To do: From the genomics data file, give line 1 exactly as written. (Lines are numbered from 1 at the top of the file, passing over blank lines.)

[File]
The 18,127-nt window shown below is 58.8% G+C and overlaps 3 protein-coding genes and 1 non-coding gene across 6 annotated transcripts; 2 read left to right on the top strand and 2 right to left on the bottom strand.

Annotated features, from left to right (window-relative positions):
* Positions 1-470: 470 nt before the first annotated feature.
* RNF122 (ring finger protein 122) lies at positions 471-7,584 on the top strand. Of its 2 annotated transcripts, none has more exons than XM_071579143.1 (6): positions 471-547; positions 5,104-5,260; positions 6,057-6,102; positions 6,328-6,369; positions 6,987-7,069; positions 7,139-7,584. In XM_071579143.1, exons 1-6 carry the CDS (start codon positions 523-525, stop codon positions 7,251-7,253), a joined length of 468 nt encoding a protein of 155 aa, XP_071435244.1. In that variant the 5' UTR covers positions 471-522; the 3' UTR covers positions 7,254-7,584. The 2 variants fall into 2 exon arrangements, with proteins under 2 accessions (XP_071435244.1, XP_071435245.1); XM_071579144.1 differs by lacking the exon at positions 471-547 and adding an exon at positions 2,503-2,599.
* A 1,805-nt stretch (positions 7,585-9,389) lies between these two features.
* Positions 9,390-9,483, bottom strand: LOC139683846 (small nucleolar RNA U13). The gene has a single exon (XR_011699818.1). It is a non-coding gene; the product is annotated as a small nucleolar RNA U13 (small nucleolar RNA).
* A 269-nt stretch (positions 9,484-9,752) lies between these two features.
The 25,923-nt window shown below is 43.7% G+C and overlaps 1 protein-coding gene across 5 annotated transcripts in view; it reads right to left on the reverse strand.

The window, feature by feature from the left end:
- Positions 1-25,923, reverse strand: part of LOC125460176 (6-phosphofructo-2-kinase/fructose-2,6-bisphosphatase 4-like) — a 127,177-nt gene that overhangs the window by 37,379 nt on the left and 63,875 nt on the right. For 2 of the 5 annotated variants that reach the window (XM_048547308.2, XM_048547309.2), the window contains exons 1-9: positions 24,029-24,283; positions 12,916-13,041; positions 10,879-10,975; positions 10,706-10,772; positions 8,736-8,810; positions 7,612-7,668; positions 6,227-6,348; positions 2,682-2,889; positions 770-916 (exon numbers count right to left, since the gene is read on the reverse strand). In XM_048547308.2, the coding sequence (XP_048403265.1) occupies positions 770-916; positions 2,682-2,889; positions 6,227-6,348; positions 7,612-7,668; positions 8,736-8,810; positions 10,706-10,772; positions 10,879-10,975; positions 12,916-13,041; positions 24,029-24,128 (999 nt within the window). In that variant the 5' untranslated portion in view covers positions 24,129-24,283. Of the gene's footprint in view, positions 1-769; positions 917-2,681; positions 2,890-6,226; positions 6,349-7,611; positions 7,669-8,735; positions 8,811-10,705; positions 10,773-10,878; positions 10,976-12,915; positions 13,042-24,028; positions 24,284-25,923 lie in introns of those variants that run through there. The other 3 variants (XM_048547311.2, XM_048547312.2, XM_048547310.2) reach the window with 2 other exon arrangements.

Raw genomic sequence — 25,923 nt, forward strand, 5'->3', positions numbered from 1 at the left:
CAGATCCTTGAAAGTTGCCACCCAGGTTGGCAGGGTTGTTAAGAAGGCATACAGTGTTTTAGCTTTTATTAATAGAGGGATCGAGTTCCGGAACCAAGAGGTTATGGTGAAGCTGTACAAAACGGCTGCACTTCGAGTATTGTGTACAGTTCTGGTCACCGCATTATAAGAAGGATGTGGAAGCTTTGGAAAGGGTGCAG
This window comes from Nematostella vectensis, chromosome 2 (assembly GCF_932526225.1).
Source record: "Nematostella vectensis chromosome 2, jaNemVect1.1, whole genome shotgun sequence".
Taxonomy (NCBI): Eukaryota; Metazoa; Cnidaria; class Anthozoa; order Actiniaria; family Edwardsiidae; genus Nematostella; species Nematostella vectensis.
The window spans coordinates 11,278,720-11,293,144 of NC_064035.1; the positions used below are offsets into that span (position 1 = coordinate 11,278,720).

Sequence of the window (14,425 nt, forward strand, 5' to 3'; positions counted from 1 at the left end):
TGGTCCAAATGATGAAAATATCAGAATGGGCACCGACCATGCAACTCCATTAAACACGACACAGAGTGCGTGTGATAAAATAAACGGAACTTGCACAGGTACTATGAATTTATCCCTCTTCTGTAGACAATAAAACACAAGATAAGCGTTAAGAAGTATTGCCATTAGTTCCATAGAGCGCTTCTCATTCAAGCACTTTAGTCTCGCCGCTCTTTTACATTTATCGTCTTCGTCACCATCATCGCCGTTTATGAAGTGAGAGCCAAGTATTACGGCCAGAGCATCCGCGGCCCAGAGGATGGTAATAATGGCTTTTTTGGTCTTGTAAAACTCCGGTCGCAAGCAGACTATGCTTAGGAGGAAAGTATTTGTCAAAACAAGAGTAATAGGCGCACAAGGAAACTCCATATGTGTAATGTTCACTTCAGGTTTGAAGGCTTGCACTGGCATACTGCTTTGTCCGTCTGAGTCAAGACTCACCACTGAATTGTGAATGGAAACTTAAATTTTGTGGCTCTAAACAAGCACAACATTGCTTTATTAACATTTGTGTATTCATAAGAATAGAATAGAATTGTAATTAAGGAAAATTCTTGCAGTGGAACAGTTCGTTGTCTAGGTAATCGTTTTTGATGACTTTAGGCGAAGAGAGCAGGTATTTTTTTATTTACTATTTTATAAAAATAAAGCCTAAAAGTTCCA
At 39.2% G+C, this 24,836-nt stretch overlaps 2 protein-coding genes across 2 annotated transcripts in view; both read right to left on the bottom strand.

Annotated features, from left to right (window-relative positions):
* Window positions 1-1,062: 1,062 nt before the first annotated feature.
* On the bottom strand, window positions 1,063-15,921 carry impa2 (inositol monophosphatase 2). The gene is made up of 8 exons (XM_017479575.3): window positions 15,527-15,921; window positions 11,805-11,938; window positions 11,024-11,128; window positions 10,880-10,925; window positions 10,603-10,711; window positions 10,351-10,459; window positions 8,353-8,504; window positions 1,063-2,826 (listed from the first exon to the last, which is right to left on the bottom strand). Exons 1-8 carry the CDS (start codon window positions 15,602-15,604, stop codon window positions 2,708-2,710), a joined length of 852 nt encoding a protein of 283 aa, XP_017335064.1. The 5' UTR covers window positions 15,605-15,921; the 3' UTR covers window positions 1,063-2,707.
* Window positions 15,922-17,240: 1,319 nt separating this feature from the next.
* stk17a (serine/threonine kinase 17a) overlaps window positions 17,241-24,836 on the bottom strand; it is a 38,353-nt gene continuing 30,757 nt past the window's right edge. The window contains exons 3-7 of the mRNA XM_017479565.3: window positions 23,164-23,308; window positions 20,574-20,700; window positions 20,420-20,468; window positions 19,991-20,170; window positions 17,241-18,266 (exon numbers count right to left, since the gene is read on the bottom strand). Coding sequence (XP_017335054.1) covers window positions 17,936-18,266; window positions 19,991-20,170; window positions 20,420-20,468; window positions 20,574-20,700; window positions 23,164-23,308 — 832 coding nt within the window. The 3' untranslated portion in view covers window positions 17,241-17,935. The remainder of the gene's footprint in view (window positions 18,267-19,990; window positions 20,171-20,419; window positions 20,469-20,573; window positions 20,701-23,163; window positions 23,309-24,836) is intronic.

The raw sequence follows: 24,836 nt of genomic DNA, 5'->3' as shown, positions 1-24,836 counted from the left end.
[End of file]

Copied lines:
The 18,127-nt window shown below is 58.8% G+C and overlaps 3 protein-coding genes and 1 non-coding gene across 6 annotated transcripts; 2 read left to right on the top strand and 2 right to left on the bottom strand.